13 of 18 people found the following review helpful
on 16 January 2010
Denis MacShane was a Labour front bencher, he is a liberal Roman Catholic and an indefatigable europhile. His critique of modern anti-Semitism is fiery and unsparing across the political spectrum. His main thesis is to expose the global momentum towards a demonisation of Jews in general and especially of Israel in particular. His own views of the Israeli government are plain, but he excoriates those who hide behind political critique, when their real agenda is hatred and destructive malice. He spares neither Islamists and their Muslim bed fellows, nor their left wing allies, the anti-Zionist churches, Catholic and Protestant, nor the right wing racists and neo-fascists, nor the 'moderate' Jew haters of Lib Dems and soft right. He briefly documents just how pervasive and active a phenomenon the problem has become in Europe, Japan, and South America.
Rather than this hatred being a peculiar diversion from mainstream activity, he argues its corrosive influence is poisoning global political discourse as a whole, and threatens the life and vision of global and international institutions like the UN. He also reveals how the mass media have generally facilitated or ignored this phenomenon rather than challenging it.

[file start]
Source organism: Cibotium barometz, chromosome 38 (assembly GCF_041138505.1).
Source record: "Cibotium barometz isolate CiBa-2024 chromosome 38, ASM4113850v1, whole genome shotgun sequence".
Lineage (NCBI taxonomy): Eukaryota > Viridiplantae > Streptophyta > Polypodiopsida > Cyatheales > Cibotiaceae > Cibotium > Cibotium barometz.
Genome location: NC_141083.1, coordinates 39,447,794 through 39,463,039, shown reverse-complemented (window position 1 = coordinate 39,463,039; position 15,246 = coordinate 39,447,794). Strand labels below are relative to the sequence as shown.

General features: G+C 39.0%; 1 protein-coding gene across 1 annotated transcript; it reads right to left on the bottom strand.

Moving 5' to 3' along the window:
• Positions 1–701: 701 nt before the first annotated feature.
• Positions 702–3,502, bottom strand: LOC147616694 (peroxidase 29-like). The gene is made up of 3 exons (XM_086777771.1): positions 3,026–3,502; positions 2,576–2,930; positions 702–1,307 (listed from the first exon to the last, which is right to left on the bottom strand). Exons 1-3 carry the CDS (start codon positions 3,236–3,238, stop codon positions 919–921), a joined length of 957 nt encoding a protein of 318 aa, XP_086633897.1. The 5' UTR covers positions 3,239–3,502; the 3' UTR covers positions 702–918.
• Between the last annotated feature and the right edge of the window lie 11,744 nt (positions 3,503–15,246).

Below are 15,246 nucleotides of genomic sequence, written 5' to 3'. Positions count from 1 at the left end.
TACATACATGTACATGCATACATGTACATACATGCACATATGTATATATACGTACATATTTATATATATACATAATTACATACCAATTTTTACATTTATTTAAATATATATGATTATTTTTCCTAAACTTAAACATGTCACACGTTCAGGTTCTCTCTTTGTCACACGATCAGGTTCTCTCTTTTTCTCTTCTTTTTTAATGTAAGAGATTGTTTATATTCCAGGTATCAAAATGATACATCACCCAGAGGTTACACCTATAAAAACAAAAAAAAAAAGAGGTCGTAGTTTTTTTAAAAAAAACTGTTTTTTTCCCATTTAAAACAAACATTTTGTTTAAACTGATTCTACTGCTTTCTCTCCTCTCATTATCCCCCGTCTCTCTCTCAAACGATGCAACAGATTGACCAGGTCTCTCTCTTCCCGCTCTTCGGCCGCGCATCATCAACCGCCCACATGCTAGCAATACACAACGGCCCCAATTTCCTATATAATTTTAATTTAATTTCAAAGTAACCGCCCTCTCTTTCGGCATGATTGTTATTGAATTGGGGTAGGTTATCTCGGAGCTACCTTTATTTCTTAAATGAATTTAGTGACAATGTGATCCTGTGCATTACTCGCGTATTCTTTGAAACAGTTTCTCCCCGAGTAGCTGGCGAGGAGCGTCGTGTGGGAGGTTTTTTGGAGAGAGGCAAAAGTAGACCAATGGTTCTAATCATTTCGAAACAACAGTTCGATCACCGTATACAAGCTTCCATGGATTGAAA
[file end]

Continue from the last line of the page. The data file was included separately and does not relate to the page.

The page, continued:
Although this reader differs from the author on many issues, and finds his faith in European and some global political institutions extraordinarily naive for such a seasoned politician, whilst sharing his enthusiasm and passion for cultural and scientific cross-European partnerships, I was deeply impressed and heartened by his courage and determination to tackle this thorny subject head on.
However his credulous confidence in the Palestinian desire for statehood and consequent resistance to settlement activity is also indicative of just how out of touch he remains with political realities on the ground on the Arab side. His diagnosis is helpful but flawed but his remedy as inept and impractical as the CFO's, and likely only to worsen the problem.
8 of 14 people found the following review helpful
on 1 August 2009
The author admits that this is more of a polemic than an in depth study. Anti-semitism is a broad subject both historically and currently but Denis McShane makes his points succinctly. This is a useful overview of the anti semitism that is reinventing itself for the 21st century.This book is not heavy on solutions for the problem but rather illuminates the problem in the hope that the issues will be discussed further and openly, something which Mr McShane feels is not happening in the UK at present. This book is not just relevant to the UK however but would be of interest to anyone who wishes to learn more about global anti semitism.